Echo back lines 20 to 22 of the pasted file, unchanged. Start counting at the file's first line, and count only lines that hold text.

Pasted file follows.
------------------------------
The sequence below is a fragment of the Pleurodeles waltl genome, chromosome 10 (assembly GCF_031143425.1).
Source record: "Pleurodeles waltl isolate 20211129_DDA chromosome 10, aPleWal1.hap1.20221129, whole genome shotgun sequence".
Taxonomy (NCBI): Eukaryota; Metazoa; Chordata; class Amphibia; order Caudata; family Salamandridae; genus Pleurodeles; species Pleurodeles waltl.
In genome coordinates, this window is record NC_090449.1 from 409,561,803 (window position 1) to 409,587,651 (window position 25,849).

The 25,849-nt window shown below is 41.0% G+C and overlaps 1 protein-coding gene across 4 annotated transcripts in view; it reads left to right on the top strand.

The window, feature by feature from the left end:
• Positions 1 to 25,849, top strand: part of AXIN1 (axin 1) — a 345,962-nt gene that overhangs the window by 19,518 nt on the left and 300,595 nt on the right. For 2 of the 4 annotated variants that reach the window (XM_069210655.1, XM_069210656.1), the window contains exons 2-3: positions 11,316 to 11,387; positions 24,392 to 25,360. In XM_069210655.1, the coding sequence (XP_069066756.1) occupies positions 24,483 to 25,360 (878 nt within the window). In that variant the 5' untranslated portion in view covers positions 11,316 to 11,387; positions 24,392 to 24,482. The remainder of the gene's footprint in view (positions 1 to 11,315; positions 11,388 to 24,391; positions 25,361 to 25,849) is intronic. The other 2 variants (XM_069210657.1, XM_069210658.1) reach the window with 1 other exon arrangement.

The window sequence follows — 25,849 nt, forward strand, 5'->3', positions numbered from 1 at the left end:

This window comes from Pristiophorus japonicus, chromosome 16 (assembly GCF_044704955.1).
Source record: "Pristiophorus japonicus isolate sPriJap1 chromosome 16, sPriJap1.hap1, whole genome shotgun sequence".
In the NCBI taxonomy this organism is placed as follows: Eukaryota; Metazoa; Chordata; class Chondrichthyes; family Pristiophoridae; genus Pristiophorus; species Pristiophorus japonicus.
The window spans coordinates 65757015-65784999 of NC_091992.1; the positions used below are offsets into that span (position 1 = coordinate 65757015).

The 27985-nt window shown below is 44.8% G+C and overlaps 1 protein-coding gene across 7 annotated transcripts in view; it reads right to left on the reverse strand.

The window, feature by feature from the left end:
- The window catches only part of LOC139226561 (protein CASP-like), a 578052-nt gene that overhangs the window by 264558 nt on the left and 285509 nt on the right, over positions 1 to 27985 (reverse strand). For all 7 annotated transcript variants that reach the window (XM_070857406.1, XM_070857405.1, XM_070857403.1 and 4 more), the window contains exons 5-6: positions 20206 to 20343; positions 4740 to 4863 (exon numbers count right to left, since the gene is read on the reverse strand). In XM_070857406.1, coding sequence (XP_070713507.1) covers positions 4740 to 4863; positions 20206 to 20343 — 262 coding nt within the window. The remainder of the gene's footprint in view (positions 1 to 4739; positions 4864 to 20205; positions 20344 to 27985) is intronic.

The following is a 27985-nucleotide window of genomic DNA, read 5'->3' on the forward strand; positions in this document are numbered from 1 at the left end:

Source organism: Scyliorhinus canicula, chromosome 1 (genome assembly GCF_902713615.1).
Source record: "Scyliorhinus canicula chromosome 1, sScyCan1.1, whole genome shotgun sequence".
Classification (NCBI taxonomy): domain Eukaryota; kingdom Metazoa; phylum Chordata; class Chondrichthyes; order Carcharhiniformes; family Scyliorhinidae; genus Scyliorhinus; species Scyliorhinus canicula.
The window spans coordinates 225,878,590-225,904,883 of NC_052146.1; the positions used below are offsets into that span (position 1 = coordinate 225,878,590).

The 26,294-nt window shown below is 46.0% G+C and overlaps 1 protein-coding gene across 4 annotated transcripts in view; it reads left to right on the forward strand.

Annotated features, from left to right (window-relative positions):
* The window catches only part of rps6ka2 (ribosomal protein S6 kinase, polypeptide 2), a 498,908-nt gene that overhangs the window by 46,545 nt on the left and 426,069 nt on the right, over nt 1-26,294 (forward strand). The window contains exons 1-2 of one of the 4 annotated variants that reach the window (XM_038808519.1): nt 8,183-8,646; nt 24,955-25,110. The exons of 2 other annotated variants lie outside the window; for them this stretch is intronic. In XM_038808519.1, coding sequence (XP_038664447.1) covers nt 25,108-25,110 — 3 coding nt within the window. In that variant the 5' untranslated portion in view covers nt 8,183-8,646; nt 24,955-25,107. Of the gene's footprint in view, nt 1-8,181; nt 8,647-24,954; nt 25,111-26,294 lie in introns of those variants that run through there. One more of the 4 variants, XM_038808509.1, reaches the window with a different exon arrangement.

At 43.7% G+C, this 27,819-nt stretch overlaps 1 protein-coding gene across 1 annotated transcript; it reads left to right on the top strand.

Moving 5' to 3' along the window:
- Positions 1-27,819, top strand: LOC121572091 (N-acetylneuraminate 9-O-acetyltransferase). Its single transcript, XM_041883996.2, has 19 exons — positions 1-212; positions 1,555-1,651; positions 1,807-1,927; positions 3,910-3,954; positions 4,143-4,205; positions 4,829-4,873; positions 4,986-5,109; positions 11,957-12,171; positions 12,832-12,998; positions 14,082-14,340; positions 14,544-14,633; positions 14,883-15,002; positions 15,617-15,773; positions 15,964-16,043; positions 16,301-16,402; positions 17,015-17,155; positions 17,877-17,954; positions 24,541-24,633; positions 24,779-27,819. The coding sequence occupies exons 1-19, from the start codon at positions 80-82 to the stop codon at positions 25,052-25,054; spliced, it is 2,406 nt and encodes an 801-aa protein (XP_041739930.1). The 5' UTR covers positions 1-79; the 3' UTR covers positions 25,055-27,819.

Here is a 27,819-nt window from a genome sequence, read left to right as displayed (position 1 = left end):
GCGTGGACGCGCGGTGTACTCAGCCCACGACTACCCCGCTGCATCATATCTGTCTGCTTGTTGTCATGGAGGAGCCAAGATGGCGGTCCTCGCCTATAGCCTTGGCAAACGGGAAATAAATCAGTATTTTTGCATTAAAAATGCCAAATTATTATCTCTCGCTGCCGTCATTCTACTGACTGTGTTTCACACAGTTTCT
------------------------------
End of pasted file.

The window spans coordinates 225,878,590-225,904,883 of NC_052146.1; the positions used below are offsets into that span (position 1 = coordinate 225,878,590).

The 26,294-nt window shown below is 46.0% G+C and overlaps 1 protein-coding gene across 4 annotated transcripts in view; it reads left to right on the forward strand.

Annotated features, from left to right (window-relative positions):